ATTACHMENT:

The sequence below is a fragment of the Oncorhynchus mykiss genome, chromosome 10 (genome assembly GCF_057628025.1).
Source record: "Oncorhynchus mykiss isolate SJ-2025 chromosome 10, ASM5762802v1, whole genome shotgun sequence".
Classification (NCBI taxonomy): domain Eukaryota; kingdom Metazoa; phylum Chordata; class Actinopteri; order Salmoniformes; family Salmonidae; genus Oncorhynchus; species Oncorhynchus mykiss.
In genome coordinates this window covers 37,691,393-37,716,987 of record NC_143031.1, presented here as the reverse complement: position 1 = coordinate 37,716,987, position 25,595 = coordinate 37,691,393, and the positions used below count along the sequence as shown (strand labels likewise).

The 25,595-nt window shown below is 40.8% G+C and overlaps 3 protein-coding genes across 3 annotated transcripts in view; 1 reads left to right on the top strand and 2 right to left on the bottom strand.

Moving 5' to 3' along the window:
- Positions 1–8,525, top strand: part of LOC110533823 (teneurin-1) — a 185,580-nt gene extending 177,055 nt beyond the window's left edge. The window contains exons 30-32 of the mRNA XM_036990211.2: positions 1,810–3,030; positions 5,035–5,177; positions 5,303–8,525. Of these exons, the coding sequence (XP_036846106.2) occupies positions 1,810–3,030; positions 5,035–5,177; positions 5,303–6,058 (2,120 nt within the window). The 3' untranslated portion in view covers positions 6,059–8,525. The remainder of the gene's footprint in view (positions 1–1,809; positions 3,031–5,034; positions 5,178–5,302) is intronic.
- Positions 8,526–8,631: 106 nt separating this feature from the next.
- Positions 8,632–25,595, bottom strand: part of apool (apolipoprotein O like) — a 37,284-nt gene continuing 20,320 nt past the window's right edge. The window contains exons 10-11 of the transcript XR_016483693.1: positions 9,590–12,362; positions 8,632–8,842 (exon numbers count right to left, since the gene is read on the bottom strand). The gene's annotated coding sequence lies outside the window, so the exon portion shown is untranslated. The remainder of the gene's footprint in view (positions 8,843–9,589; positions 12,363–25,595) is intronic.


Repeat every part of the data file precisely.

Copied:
The sequence below is a fragment of the Oncorhynchus mykiss genome, chromosome 10 (genome assembly GCF_057628025.1).
Source record: "Oncorhynchus mykiss isolate SJ-2025 chromosome 10, ASM5762802v1, whole genome shotgun sequence".
Classification (NCBI taxonomy): domain Eukaryota; kingdom Metazoa; phylum Chordata; class Actinopteri; order Salmoniformes; family Salmonidae; genus Oncorhynchus; species Oncorhynchus mykiss.
In genome coordinates this window covers 37,691,393-37,716,987 of record NC_143031.1, presented here as the reverse complement: position 1 = coordinate 37,716,987, position 25,595 = coordinate 37,691,393, and the positions used below count along the sequence as shown (strand labels likewise).

The 25,595-nt window shown below is 40.8% G+C and overlaps 3 protein-coding genes across 3 annotated transcripts in view; 1 reads left to right on the top strand and 2 right to left on the bottom strand.

Moving 5' to 3' along the window:
- Positions 1–8,525, top strand: part of LOC110533823 (teneurin-1) — a 185,580-nt gene extending 177,055 nt beyond the window's left edge. The window contains exons 30-32 of the mRNA XM_036990211.2: positions 1,810–3,030; positions 5,035–5,177; positions 5,303–8,525. Of these exons, the coding sequence (XP_036846106.2) occupies positions 1,810–3,030; positions 5,035–5,177; positions 5,303–6,058 (2,120 nt within the window). The 3' untranslated portion in view covers positions 6,059–8,525. The remainder of the gene's footprint in view (positions 1–1,809; positions 3,031–5,034; positions 5,178–5,302) is intronic.
- Positions 8,526–8,631: 106 nt separating this feature from the next.
- Positions 8,632–25,595, bottom strand: part of apool (apolipoprotein O like) — a 37,284-nt gene continuing 20,320 nt past the window's right edge. The window contains exons 10-11 of the transcript XR_016483693.1: positions 9,590–12,362; positions 8,632–8,842 (exon numbers count right to left, since the gene is read on the bottom strand). The gene's annotated coding sequence lies outside the window, so the exon portion shown is untranslated. The remainder of the gene's footprint in view (positions 8,843–9,589; positions 12,363–25,595) is intronic.